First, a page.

Imagine what I assume to be a common scene for many computer science students:

You have a large project due in two weeks for one of your classes. The professor has told you time and again that the project is hard, that you won’t be able to finish it all in one night. If you’re a diligent student, perhaps you start the project the day it’s assigned. If you’re less diligent, or perhaps just busy or unlucky, you don’t have time to start the project immediately, and then life gets in the way. Before you know it, it’s the weekend before the project is due, and you still aren’t anywhere near finishing the project. You’ve gotten started, and you have a general idea of what’s going on in the starter code, and you have a general idea of what you have to do.

However, when you finally get to work, everything that could go wrong does go wrong. When setting up the assignment, you download the file and it corrupts. This repeats ten more times before you finally discover that you’re downloading the wrong thing. You open the code to get started, and you spend hours digging through starter code without writing a single line. You struggle with compiler errors for an hour, only to discover a missing semicolon buried deep within the code. You encounter segmentation violation after segmentation violation after segmentation violation. You try to save the file, but through the magic of vim shortcuts, you delete everything— or better yet, your knee hits the power button on the computer, and just like that, hours of progress are gone. After hours upon hours upon hours of working in the basement lab of the GDC where the sun doesn’t shine, you begin to think that you’ll never live to see this project in working condition, let alone completed.

Sound familiar?

This wasn’t quite how my weekend went, fortunately. Due to poorly timed schedule conflicts and a busy life, my partner and I had finished only half the project by the weekend. We spent 5 or 6 hours on Friday night working hard to finish up the project, hoping we could still salvage our weekend, but we quit at 2am on Saturday morning after encountering a segmentaton fault that made absolutely no sense. And so we came back to the GDC basement lab on Sunday afternoon to put in the last bit of work needed to have a somewhat functional program.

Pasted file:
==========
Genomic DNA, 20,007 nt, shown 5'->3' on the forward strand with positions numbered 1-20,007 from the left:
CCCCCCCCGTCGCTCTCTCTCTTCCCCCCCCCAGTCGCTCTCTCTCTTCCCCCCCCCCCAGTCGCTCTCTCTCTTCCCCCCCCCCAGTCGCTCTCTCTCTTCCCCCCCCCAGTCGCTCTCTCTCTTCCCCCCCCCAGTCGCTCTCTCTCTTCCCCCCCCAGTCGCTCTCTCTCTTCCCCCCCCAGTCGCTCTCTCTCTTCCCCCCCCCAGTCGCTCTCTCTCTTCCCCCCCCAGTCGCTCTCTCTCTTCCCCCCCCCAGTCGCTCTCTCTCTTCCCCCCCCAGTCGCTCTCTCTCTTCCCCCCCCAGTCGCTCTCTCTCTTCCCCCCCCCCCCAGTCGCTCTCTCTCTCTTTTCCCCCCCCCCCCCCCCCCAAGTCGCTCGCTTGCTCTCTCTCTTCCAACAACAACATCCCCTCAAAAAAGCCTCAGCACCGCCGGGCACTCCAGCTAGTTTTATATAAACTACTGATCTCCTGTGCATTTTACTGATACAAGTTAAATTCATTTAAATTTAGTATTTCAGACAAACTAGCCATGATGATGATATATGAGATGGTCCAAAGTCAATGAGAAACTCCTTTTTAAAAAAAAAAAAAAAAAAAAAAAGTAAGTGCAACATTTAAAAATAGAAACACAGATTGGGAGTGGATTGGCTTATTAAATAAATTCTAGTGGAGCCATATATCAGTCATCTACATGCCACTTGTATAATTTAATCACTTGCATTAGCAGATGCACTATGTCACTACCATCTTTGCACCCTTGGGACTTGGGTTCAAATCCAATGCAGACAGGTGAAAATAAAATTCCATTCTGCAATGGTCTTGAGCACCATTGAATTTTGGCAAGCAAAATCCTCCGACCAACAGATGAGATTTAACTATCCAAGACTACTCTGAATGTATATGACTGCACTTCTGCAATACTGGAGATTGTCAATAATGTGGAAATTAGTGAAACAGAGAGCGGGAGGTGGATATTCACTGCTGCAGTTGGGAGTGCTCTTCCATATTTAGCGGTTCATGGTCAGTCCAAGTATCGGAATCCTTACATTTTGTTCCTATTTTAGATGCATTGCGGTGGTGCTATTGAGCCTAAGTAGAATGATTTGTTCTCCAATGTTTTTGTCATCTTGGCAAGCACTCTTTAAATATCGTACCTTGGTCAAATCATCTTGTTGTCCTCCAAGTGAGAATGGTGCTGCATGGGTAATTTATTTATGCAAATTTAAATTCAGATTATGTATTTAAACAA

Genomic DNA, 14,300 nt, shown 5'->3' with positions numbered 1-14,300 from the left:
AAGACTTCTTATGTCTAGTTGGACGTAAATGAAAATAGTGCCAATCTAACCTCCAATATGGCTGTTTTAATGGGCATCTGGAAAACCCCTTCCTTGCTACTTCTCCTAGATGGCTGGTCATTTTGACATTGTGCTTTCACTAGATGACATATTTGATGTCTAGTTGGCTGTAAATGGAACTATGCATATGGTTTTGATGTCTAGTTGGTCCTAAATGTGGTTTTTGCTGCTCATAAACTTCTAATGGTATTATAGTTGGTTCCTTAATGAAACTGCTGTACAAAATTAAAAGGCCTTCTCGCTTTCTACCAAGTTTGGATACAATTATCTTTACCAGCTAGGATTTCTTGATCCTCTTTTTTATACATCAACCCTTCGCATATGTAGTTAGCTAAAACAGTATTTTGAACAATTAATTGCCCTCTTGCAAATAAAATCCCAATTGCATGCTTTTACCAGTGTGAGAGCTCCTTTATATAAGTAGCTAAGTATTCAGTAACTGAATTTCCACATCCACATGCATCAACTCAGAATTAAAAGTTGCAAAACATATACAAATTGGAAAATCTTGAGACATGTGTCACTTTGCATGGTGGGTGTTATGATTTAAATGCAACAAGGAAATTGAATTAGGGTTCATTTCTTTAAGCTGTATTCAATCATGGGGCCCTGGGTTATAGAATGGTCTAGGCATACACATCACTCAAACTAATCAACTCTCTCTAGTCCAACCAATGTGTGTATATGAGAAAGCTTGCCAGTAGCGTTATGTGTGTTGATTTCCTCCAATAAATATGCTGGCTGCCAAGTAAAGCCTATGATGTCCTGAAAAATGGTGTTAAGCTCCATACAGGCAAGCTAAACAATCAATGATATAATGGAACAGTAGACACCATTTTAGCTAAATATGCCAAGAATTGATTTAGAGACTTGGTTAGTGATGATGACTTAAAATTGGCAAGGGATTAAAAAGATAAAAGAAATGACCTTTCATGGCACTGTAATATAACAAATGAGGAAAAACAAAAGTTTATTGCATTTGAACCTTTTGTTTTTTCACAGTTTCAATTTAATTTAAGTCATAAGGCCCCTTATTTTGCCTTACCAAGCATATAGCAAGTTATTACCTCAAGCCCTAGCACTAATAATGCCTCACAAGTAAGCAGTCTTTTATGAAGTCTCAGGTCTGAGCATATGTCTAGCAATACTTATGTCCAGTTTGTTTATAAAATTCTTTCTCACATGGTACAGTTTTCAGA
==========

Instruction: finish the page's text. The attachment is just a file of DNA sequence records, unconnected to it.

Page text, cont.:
In contrast to the emptiness that we’d experienced in the lab on Friday, the GDC basement lab on Sunday afternoon was almost a carbon copy of the situation that I outlined above: practically the entire lab was filled with people working frantically on this graphics project. Some of the people in that lab had only just started the project, and others had been working for 12 hours straight without taking any breaks. Every now and then, I could hear partners exclaiming in frustration as they encountered an insurmountable bug. Occasionally, I even heard people shout as they had a breakthrough and rendered something correctly on the screen.

In an environment so filled with stress over a common cause, the silver lining is the shared camaraderie that emerges. It’s an almost magical feeling that can only be found in the days before a major project is due for a very hard class— this intangible but clearly present understanding of each other’s struggle and determination to overcome. This purely organic experience, forged through shared struggle, is simultaneously the best and worst feeling you can experience; on the one hand, it’s better than working alone, but on the other hand, it’s emblematic of a tough problem that nobody has been able to cleanly solve. To witness this phenomenon, just drop by the GDC labs. On the 3rd floor, you’re likely to find OS students panicking about multithreading, and in the basement, you’ll find me working alongside the rest of the students who put their graphics project off far too long.

If you were a victim of the GDC Lab phenomenon this weekend, I wish you the best of luck in powering through and finishing that tough project!

Add new comment

The views, opinions and positions expressed by the authors and those providing comments on these blogs are theirs alone, and do not necessarily reflect the views, opinions or positions of UT Computer Science, The University of Texas or any employee thereof.